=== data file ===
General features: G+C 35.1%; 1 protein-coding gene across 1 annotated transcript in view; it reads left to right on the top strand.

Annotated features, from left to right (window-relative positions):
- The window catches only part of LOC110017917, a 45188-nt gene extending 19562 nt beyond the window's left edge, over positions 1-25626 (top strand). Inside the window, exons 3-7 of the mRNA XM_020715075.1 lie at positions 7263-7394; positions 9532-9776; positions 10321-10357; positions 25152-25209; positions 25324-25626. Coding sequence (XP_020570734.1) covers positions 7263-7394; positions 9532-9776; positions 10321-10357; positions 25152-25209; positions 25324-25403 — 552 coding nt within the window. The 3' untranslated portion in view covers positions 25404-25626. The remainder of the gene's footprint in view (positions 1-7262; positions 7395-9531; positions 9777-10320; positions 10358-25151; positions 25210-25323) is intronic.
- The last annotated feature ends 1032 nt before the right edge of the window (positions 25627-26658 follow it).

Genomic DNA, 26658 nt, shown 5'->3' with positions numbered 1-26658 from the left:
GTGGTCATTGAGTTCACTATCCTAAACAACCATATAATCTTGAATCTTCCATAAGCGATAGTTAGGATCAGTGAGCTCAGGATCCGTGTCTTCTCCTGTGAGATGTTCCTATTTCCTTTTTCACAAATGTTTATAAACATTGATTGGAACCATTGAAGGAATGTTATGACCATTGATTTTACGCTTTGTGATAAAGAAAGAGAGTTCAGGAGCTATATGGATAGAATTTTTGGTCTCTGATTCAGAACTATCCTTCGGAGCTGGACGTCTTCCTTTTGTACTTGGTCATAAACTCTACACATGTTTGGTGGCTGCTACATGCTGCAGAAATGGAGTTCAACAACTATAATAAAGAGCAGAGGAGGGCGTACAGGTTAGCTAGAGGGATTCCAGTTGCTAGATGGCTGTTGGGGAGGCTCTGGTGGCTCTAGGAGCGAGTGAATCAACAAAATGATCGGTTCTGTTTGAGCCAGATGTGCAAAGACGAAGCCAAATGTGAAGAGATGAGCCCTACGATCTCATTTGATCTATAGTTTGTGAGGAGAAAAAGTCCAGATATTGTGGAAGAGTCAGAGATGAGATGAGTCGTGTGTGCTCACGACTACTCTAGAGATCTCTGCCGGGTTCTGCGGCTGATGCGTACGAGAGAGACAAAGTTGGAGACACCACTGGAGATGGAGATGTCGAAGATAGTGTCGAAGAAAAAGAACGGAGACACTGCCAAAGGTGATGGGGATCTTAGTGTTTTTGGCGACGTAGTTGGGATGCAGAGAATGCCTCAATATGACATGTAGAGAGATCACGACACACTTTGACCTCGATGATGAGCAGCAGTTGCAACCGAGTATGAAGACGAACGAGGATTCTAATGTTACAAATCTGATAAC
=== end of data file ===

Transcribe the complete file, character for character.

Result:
General features: G+C 35.1%; 1 protein-coding gene across 1 annotated transcript in view; it reads left to right on the top strand.

Annotated features, from left to right (window-relative positions):
- The window catches only part of LOC110017917, a 45188-nt gene extending 19562 nt beyond the window's left edge, over positions 1-25626 (top strand). Inside the window, exons 3-7 of the mRNA XM_020715075.1 lie at positions 7263-7394; positions 9532-9776; positions 10321-10357; positions 25152-25209; positions 25324-25626. Coding sequence (XP_020570734.1) covers positions 7263-7394; positions 9532-9776; positions 10321-10357; positions 25152-25209; positions 25324-25403 — 552 coding nt within the window. The 3' untranslated portion in view covers positions 25404-25626. The remainder of the gene's footprint in view (positions 1-7262; positions 7395-9531; positions 9777-10320; positions 10358-25151; positions 25210-25323) is intronic.
- The last annotated feature ends 1032 nt before the right edge of the window (positions 25627-26658 follow it).

Genomic DNA, 26658 nt, shown 5'->3' with positions numbered 1-26658 from the left:
GTGGTCATTGAGTTCACTATCCTAAACAACCATATAATCTTGAATCTTCCATAAGCGATAGTTAGGATCAGTGAGCTCAGGATCCGTGTCTTCTCCTGTGAGATGTTCCTATTTCCTTTTTCACAAATGTTTATAAACATTGATTGGAACCATTGAAGGAATGTTATGACCATTGATTTTACGCTTTGTGATAAAGAAAGAGAGTTCAGGAGCTATATGGATAGAATTTTTGGTCTCTGATTCAGAACTATCCTTCGGAGCTGGACGTCTTCCTTTTGTACTTGGTCATAAACTCTACACATGTTTGGTGGCTGCTACATGCTGCAGAAATGGAGTTCAACAACTATAATAAAGAGCAGAGGAGGGCGTACAGGTTAGCTAGAGGGATTCCAGTTGCTAGATGGCTGTTGGGGAGGCTCTGGTGGCTCTAGGAGCGAGTGAATCAACAAAATGATCGGTTCTGTTTGAGCCAGATGTGCAAAGACGAAGCCAAATGTGAAGAGATGAGCCCTACGATCTCATTTGATCTATAGTTTGTGAGGAGAAAAAGTCCAGATATTGTGGAAGAGTCAGAGATGAGATGAGTCGTGTGTGCTCACGACTACTCTAGAGATCTCTGCCGGGTTCTGCGGCTGATGCGTACGAGAGAGACAAAGTTGGAGACACCACTGGAGATGGAGATGTCGAAGATAGTGTCGAAGAAAAAGAACGGAGACACTGCCAAAGGTGATGGGGATCTTAGTGTTTTTGGCGACGTAGTTGGGATGCAGAGAATGCCTCAATATGACATGTAGAGAGATCACGACACACTTTGACCTCGATGATGAGCAGCAGTTGCAACCGAGTATGAAGACGAACGAGGATTCTAATGTTACAAATCTGATAAC